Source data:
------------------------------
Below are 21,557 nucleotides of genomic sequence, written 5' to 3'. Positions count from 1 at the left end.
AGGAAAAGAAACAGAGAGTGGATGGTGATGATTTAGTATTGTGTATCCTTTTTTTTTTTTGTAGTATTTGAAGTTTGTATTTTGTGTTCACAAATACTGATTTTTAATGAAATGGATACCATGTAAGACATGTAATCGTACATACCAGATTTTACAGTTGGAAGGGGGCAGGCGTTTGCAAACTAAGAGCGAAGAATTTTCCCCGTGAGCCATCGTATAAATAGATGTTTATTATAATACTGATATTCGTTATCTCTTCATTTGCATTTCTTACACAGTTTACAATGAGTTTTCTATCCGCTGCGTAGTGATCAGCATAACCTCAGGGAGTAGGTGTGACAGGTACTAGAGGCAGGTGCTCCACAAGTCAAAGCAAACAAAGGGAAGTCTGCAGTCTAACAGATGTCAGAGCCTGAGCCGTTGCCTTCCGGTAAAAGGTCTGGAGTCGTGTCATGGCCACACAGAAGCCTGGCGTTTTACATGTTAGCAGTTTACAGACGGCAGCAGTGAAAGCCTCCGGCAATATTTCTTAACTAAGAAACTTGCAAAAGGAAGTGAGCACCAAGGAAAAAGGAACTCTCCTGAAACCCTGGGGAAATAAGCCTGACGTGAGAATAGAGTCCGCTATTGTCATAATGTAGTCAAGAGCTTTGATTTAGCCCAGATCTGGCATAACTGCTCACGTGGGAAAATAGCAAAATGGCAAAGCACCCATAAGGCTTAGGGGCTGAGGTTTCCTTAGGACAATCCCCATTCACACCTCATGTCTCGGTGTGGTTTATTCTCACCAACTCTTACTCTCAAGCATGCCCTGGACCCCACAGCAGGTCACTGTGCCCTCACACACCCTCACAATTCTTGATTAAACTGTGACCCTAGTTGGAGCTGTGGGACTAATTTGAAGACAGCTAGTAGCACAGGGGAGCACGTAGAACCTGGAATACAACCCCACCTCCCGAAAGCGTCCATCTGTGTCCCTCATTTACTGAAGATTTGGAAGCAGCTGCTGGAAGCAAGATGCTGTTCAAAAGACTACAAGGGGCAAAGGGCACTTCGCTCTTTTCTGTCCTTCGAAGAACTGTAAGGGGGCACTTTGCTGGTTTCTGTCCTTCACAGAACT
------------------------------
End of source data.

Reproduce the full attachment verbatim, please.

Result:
Below are 21,557 nucleotides of genomic sequence, written 5' to 3'. Positions count from 1 at the left end.
AGGAAAAGAAACAGAGAGTGGATGGTGATGATTTAGTATTGTGTATCCTTTTTTTTTTTTGTAGTATTTGAAGTTTGTATTTTGTGTTCACAAATACTGATTTTTAATGAAATGGATACCATGTAAGACATGTAATCGTACATACCAGATTTTACAGTTGGAAGGGGGCAGGCGTTTGCAAACTAAGAGCGAAGAATTTTCCCCGTGAGCCATCGTATAAATAGATGTTTATTATAATACTGATATTCGTTATCTCTTCATTTGCATTTCTTACACAGTTTACAATGAGTTTTCTATCCGCTGCGTAGTGATCAGCATAACCTCAGGGAGTAGGTGTGACAGGTACTAGAGGCAGGTGCTCCACAAGTCAAAGCAAACAAAGGGAAGTCTGCAGTCTAACAGATGTCAGAGCCTGAGCCGTTGCCTTCCGGTAAAAGGTCTGGAGTCGTGTCATGGCCACACAGAAGCCTGGCGTTTTACATGTTAGCAGTTTACAGACGGCAGCAGTGAAAGCCTCCGGCAATATTTCTTAACTAAGAAACTTGCAAAAGGAAGTGAGCACCAAGGAAAAAGGAACTCTCCTGAAACCCTGGGGAAATAAGCCTGACGTGAGAATAGAGTCCGCTATTGTCATAATGTAGTCAAGAGCTTTGATTTAGCCCAGATCTGGCATAACTGCTCACGTGGGAAAATAGCAAAATGGCAAAGCACCCATAAGGCTTAGGGGCTGAGGTTTCCTTAGGACAATCCCCATTCACACCTCATGTCTCGGTGTGGTTTATTCTCACCAACTCTTACTCTCAAGCATGCCCTGGACCCCACAGCAGGTCACTGTGCCCTCACACACCCTCACAATTCTTGATTAAACTGTGACCCTAGTTGGAGCTGTGGGACTAATTTGAAGACAGCTAGTAGCACAGGGGAGCACGTAGAACCTGGAATACAACCCCACCTCCCGAAAGCGTCCATCTGTGTCCCTCATTTACTGAAGATTTGGAAGCAGCTGCTGGAAGCAAGATGCTGTTCAAAAGACTACAAGGGGCAAAGGGCACTTCGCTCTTTTCTGTCCTTCGAAGAACTGTAAGGGGGCACTTTGCTGGTTTCTGTCCTTCACAGAACT